Those who enter the kingdom must be BORN AGAIN of water and the Spirit, which creates a new life and a relationship with the Messiah as King in His kingdom (Romans 6:4; Galatians 3:27; Colossians 2:12-13). The water of this new birth for a penitent believer is baptism (Acts 8:12, 38, 39), and the vehicle of the Spirit in the birth is life‑giving seed, the Word of God (Luke 8:11; John 6:63). When your sins are forgiven you receive the gift (personal indwelling) of the Holy Spirit (Acts 2:38). You become sons of God (cf. Gal. 3:26-27). This understanding corresponds with other teachings of Jesus and with the rest of the New Testament (Luke 8:11-12; Acts 11:14; 1 Peter 1:23; etc.).


Water and the gift of the Spirit cannot be more closely connected than they are in John 3:5: "of water and the Spirit." John does not place a second "of" (ex) before "Spirit" as he would if he were describing two different events. The single ex describes the single occasion. This singularity is then completely established by the aorist subjunctive passive gennethe, which means literally "once born" of water and Spirit....Spiritually a man is born only once and that "of water and the Spirit."'


This one‑time birth, that brings all who receive it into the kingdom of heaven, is what Jesus sent His followers into all the world to preach (Mark 16:15-16). This one-time birth allows the new Christian to receive all the spiritual blessings that are in Christ Jesus (Eph. 1:3). And because we are forgiven, Deity indwells our heart and body through the gift of the Holy Spirit (Acts 2:38). We become saved children of God.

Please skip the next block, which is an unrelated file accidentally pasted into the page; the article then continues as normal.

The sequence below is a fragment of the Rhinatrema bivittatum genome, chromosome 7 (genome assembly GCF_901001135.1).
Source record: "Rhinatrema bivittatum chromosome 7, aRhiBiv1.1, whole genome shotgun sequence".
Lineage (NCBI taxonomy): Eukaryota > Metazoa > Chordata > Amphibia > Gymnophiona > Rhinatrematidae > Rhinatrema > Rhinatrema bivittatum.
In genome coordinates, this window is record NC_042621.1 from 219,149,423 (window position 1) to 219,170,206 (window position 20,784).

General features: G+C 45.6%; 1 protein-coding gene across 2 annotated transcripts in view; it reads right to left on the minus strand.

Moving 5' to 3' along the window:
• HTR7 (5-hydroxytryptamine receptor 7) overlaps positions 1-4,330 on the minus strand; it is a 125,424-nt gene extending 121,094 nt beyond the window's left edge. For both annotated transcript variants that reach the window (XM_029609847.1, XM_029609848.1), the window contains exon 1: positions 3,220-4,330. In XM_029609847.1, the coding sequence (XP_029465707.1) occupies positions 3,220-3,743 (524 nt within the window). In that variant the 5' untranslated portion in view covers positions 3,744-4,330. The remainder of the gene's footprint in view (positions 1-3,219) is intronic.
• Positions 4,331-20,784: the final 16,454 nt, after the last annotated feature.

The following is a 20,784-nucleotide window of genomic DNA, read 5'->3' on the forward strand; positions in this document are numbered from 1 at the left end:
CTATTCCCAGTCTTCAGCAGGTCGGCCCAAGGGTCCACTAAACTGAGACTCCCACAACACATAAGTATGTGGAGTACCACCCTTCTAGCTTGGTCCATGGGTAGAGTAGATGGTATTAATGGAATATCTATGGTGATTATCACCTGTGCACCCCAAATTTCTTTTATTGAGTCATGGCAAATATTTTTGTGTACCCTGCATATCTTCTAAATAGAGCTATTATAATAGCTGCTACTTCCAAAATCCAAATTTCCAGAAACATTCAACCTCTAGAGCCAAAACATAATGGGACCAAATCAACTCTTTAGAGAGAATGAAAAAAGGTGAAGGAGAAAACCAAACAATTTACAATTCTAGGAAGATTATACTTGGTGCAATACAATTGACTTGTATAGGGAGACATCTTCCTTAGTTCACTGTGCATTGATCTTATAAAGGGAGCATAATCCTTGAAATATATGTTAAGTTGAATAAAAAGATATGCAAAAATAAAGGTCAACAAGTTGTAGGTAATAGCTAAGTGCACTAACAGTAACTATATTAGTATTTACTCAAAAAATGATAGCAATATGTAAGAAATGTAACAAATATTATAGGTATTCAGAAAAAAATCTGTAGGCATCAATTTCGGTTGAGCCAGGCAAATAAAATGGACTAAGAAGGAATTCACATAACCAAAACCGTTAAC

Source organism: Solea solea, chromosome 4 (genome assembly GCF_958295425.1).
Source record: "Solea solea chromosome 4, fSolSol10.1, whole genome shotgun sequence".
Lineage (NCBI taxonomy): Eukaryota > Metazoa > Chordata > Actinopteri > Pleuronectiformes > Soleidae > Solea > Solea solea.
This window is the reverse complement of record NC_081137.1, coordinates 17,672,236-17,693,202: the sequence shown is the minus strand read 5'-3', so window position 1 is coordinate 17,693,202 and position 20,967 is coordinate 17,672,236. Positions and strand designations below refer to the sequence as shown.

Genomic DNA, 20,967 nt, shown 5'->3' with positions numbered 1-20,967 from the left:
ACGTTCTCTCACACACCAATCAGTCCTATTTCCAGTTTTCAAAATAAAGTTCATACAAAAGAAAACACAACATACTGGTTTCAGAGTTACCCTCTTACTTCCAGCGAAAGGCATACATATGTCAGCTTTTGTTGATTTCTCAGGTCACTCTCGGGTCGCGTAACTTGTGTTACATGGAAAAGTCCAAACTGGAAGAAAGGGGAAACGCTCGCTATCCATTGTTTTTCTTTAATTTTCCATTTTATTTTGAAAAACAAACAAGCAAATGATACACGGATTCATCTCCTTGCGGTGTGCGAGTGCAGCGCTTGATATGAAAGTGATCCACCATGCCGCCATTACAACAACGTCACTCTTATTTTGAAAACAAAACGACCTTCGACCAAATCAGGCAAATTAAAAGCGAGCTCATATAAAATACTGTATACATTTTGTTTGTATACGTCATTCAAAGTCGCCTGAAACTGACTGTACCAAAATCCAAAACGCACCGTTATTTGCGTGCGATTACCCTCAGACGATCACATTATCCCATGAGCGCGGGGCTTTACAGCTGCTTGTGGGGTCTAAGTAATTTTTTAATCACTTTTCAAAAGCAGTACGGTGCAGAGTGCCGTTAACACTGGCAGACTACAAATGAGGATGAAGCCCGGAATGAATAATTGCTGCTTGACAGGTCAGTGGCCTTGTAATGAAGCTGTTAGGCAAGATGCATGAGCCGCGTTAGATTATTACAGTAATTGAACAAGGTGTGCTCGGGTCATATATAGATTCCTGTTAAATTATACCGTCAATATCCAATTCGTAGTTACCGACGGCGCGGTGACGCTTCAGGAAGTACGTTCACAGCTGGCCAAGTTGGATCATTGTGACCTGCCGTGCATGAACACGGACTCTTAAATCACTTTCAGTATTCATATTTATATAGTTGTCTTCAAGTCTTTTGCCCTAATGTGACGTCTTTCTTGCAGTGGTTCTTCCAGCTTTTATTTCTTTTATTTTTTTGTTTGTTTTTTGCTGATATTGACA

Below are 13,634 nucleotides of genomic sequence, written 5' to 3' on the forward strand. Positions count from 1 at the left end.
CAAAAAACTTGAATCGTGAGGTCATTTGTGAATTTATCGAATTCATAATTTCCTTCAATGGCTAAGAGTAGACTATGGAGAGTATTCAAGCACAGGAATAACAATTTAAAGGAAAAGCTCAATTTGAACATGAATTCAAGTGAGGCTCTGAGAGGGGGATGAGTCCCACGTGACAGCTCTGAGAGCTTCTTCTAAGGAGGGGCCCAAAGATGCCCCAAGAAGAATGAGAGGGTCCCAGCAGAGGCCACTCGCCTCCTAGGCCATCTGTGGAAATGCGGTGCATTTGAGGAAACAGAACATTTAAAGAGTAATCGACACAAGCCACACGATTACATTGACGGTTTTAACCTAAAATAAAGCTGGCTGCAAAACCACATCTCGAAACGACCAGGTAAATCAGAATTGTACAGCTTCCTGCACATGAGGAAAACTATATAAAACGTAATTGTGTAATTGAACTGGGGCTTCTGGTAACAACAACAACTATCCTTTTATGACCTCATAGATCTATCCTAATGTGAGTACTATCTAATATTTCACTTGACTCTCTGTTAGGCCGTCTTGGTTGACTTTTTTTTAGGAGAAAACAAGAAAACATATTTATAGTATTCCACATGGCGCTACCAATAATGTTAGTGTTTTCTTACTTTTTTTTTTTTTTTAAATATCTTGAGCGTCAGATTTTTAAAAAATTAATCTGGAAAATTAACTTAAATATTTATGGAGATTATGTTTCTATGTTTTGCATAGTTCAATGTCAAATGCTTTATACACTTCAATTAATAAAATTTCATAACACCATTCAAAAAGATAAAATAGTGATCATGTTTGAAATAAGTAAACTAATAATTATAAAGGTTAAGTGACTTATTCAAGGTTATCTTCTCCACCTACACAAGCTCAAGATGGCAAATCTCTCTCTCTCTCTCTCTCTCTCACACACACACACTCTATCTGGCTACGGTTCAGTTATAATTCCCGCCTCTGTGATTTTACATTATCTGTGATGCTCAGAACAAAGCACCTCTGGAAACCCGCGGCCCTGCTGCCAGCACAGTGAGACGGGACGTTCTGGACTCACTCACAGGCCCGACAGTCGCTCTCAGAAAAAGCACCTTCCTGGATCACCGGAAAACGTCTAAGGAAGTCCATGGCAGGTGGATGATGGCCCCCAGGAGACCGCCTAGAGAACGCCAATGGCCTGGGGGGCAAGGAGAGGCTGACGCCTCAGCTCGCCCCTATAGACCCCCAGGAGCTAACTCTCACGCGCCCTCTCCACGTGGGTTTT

The Indwelling Spirit


It is our conviction that the Holy Spirit, as a "gift," is bestowed upon the obedient believer (Acts 2:38; 5:32; 1 Cor. 6:19; etc.), and is an indwelling presence in his life. We will consider several facets of this matter.

According to Acts
2:38, the baptized penitent believer receives forgiveness of sins, and is promised "the gift of the Holy Spirit." Is this a gift consisting of the Spirit, or a gift given by the Spirit? Actually, from a strictly grammatical viewpoint, it could be either. Some, though, have suggested that grammatically the phrase cannot refer to the Spirit as a gift. That simply is not correct. The expression tou hagiou pneumatos in Greek is in the genitive case. Greek grammar books list more than a dozen usage’s’ for the genitive (cf. J. Harold Greenlee, A Concise Exegetical Grammar of New Testament Greek, Eerdmans, 1963, pp. 28-31). It is CONTEXT, either in its narrower or broader sense, which will determine the use of the genitive case in a given circumstance.